× Science straight from Scientists! Sign up now to get your own personalized science feed!
Radhika Gupta verified badge
Electronics Engineer | Editor at The Surg
November 6, 2017 · 657 Reads

Top stories in science this week

Drugs commonly used to treat acid reflux has been linked to risk of stomach cancer

Proton pump inhibitors (PPIs) are used to suppress acid production in the stomach and are among the most widely sold drugs in the world, but a new study reveals that long-term use of the medicine can increase stomach cancer risks by almost 250 percent.

Reference: Gut


Scientists may soon heal spine injuries in humans by studying gecko tails

Scientists studying gecko tails at the cellular level – how they detach when under pressure, and how they grow back again – have found a particular group of stem cells known as radial glial cells are responsible for growing the tail back.

Reference: Journal of Comparative Neurology

Scientists have identified a key chemical in the brain that helps us inhibit unwanted thoughts

Scientists have linked a neurotransmitter known as GABA to unwanted and intrusive thoughts. These findings could have a major impact on our understanding of conditions like obsessive-compulsive disorder, post-traumatic stress disorder, and schizophrenia.

Reference: Nature Communications

Researchers have discovered that bees have preference for flying left or right

Researchers not only demonstrated bees can have preference for flying left or right. Through their testing, the team also found bees could distinguish between a smaller hole and a larger one, choosing the larger (and potentially less hazardous) option to fly though.

Reference: PLOS One

Physicists discovered a new highly powerful fusion between quarks

A pair of physicists discovered a new kind of fusion that occurs between quarks – and they were so concerned with its power they almost didn’t publish the results. It could have been the dawning of a new subatomic age. But as they’ve explored the idea they’ve discovered there are limits to its potential that we can be both disappointed by and thankful for all at once.

Reference: Nature

Researchers revealed a new visual stimulus that could explain why some of us are photophobic

Now a study has revealed a pigment known to play a role in controlling circadian rhythms also sends information to the visual cortex. By using light invisible to other vision receptors, researchers discovered the stimulus could be particularly unpleasant for some sensitive individuals.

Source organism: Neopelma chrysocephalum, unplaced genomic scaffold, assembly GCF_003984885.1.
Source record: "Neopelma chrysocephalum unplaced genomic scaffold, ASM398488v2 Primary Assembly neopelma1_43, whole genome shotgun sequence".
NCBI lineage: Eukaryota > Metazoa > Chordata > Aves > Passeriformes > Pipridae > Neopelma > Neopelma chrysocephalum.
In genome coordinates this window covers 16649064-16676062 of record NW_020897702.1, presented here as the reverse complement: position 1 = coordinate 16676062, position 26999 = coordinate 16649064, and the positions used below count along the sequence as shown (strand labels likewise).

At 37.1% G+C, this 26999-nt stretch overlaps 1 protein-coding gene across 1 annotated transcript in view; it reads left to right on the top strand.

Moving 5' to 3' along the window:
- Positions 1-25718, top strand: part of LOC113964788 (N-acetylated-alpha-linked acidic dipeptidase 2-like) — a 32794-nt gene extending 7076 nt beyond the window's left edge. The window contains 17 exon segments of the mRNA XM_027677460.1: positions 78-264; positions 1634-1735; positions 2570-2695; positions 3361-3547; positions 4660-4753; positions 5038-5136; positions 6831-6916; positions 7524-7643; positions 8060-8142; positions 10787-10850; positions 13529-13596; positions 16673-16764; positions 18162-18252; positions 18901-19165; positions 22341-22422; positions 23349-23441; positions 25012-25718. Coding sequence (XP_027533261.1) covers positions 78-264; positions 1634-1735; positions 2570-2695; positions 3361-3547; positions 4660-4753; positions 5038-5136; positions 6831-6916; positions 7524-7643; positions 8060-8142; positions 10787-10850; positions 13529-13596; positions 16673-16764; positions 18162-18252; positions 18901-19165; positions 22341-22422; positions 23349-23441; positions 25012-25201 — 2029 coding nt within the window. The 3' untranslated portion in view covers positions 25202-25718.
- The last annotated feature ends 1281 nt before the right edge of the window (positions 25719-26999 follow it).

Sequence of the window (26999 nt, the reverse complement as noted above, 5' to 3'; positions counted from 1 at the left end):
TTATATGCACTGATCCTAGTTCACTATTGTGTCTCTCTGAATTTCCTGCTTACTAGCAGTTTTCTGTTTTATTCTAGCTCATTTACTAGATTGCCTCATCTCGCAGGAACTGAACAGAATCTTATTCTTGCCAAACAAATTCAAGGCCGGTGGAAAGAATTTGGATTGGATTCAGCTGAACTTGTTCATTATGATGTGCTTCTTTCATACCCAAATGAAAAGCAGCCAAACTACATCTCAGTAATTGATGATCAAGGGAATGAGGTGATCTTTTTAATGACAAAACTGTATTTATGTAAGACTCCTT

Reference: PNAS

Alzheimer’s could actually start elsewhere in the body and not the brain, new study says

Alzheimer’s disease is usually described as a degenerative neurological condition, one that is commonly associated with memory loss and confusion. There’s a growing pile of research indicating that dementia might just be the traumatic culmination of numerous factors outside of the central nervous system, which could provide better targets for early diagnosis and even prevention.

Reference: Molecular Psychiatry 

Scientists have identified a particular protein that could conduct electricity

Proteins, the building blocks in every cell, have usually been thought of as blobs of inert organic matter. Now scientists have caught one particular protein doing something incredible: conducting electricity. If the findings can be replicated and used, we could have ourselves a powerful new diagnostic tool for medical use, capable of identifying single protein molecules with a little blip of electrical current.

Reference: Nano Futures

Researchers identify four genes that can predict how long patients can survive with pancreatic cancer

The analysis centered on the activity of the KRAS, CDKN2A, SMAD4, and TP53 genes. Results showed that patients who had three or four of the altered genes had worse disease-free survival (the time between surgery and when cancer returns), and overall survival (from surgery to death), compared to patients with a single or two altered genes.

Reference: JAMA Oncology

Physicists show how lifeless particles can become ‘life-like’ by switching behaviours

Physicists have shown how a system of lifeless particles can become ‘life-like’ by collectively switching back and forth between crystalline and fluid states — even when the environment remains stable.

Reference: Physical Review Letters

Leave your vote

5 points

Total votes: 0

Upvotes: 0

Upvotes percentage: 0.000000%

Downvotes: 0

Downvotes percentage: 0.000000%

Notify of

Login to The Surg


Sign in

Forgot password?

Don't have an account? Register


    Processing files…